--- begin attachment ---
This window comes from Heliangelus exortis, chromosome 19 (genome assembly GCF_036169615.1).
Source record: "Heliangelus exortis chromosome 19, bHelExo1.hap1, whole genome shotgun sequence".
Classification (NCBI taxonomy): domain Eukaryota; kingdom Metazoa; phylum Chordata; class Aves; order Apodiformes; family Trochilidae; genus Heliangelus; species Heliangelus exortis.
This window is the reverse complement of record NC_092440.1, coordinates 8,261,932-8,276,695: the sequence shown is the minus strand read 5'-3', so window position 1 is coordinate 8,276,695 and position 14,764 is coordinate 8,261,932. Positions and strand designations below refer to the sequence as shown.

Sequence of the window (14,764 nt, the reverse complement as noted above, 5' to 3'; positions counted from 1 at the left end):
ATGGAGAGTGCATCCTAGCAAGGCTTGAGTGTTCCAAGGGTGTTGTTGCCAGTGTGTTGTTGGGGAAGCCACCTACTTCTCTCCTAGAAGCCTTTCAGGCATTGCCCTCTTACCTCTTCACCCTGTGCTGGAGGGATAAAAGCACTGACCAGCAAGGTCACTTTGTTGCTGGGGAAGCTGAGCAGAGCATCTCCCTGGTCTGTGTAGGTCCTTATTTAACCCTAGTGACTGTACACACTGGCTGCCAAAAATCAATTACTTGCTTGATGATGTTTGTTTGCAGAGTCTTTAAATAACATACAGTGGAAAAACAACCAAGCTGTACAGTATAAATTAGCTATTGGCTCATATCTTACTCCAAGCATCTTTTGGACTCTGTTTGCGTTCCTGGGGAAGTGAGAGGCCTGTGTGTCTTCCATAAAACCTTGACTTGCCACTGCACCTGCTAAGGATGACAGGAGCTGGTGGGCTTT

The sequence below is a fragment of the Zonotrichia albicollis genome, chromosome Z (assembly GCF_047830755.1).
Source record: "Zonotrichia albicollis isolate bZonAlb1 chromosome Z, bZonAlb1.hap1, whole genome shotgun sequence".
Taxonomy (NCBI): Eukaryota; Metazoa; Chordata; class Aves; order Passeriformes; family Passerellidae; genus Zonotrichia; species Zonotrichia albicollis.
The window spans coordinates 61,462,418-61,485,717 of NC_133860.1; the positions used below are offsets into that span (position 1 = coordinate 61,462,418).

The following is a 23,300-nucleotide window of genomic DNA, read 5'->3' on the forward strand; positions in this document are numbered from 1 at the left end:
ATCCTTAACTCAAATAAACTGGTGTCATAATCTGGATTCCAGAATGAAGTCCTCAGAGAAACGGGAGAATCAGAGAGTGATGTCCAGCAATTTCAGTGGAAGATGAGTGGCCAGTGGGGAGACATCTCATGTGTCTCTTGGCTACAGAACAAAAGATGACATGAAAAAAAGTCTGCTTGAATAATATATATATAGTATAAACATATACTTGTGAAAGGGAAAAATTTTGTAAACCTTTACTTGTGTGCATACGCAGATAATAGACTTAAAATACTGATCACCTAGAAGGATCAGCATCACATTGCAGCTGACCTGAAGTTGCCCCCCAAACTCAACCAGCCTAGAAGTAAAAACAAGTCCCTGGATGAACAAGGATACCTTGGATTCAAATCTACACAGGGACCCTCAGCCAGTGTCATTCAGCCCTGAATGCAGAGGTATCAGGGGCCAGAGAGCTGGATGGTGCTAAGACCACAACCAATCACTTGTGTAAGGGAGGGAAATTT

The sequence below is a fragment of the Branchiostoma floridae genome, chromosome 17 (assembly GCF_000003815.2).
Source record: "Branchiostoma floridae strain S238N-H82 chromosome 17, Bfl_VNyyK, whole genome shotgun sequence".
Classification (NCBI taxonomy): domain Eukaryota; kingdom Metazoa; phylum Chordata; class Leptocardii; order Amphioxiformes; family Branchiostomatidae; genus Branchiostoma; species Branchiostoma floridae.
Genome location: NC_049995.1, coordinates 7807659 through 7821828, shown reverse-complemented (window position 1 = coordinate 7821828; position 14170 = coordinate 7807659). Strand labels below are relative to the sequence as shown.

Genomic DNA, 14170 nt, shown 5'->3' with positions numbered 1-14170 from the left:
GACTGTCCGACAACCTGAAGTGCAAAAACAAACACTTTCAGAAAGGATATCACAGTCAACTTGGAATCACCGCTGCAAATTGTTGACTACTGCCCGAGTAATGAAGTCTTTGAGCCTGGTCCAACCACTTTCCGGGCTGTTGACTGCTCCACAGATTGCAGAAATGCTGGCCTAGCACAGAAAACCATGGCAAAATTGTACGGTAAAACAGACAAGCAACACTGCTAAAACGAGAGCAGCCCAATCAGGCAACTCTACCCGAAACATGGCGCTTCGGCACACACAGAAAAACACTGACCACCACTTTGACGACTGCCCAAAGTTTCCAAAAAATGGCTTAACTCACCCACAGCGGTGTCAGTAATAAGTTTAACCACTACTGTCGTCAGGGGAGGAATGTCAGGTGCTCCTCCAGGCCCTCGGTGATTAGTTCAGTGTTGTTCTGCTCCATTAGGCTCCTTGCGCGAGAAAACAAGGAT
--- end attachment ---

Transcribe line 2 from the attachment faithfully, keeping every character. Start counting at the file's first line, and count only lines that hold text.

Source record: "Heliangelus exortis chromosome 19, bHelExo1.hap1, whole genome shotgun sequence".